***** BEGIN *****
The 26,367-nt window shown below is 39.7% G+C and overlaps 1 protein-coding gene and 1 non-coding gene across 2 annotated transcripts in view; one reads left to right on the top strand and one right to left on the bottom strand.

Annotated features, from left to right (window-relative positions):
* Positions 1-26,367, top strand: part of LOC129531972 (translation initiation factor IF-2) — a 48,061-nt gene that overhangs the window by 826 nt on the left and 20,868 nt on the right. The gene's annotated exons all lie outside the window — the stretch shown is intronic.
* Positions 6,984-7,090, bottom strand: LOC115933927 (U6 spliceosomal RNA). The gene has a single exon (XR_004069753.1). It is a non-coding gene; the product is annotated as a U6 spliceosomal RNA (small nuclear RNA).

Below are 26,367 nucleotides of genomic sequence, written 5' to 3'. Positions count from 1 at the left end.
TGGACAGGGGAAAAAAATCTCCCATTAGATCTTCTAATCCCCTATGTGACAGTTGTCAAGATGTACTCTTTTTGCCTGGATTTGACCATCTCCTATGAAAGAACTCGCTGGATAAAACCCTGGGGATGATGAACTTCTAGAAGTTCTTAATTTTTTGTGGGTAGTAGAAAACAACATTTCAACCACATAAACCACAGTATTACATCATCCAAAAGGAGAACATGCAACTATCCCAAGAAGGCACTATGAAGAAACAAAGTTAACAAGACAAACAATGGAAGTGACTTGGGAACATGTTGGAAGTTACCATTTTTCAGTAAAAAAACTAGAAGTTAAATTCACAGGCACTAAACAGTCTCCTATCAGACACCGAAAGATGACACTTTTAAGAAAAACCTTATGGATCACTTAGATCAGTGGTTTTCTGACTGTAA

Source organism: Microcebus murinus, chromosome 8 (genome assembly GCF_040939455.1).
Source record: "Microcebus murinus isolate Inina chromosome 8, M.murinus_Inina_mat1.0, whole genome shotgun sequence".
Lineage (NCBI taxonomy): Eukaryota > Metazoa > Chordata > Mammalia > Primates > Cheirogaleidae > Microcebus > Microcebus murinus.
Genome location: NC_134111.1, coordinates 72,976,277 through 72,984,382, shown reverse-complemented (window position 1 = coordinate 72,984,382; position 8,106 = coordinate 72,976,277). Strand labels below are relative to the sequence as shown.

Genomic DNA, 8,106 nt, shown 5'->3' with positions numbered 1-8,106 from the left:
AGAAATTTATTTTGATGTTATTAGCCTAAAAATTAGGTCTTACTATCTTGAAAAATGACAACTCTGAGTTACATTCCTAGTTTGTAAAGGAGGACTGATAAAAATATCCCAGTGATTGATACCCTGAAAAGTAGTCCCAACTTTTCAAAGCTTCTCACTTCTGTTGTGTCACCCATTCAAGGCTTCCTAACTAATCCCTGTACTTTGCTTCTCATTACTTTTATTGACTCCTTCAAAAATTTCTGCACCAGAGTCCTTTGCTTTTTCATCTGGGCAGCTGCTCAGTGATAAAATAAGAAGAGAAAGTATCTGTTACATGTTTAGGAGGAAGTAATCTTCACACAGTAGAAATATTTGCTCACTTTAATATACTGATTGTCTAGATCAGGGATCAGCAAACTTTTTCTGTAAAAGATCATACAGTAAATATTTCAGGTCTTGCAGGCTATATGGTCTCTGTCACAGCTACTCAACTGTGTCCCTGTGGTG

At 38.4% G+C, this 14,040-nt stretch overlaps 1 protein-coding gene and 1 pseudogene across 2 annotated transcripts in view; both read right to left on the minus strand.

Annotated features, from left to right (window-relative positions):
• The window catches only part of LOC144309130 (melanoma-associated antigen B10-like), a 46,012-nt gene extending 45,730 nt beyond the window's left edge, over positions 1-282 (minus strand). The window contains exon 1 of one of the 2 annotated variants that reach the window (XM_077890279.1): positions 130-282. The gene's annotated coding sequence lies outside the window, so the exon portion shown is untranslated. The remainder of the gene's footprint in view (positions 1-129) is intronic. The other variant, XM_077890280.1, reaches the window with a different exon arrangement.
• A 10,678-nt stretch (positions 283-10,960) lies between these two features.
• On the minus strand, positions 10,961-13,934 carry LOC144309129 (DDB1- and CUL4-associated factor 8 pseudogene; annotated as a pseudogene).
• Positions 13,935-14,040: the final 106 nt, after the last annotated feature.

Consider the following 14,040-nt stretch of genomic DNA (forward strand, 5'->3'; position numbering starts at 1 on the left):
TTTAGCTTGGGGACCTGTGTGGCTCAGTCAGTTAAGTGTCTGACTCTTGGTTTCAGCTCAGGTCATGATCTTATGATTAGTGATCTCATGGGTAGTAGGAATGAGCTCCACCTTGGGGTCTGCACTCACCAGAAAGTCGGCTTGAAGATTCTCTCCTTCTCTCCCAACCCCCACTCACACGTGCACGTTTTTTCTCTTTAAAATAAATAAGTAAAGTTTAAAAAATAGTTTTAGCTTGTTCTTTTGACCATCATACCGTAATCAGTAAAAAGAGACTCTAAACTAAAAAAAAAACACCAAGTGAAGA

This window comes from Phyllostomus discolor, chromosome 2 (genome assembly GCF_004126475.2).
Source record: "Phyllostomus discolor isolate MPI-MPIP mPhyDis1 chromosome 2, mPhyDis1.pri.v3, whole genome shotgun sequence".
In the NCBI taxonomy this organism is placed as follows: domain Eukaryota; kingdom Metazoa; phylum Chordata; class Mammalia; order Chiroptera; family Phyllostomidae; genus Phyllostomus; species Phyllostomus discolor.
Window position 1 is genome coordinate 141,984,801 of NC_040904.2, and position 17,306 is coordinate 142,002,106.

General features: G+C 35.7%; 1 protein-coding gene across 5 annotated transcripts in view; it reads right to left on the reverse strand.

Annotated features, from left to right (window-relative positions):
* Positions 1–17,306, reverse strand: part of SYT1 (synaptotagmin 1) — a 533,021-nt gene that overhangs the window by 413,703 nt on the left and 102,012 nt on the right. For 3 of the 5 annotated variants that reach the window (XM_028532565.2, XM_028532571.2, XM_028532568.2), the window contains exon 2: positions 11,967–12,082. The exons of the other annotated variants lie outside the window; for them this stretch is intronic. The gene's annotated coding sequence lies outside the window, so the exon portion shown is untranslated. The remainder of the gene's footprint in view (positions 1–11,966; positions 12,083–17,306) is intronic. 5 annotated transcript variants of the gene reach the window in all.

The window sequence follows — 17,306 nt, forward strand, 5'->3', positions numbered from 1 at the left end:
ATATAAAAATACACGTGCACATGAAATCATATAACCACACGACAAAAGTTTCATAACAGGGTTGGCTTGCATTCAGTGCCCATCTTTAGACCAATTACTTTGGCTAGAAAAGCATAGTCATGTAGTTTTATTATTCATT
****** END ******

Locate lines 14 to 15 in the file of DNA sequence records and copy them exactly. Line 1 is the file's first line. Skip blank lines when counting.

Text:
Annotated features, from left to right (window-relative positions):
• The window catches only part of LOC144309130 (melanoma-associated antigen B10-like), a 46,012-nt gene extending 45,730 nt beyond the window's left edge, over positions 1-282 (minus strand). The window contains exon 1 of one of the 2 annotated variants that reach the window (XM_077890279.1): positions 130-282. The gene's annotated coding sequence lies outside the window, so the exon portion shown is untranslated. The remainder of the gene's footprint in view (positions 1-129) is intronic. The other variant, XM_077890280.1, reaches the window with a different exon arrangement.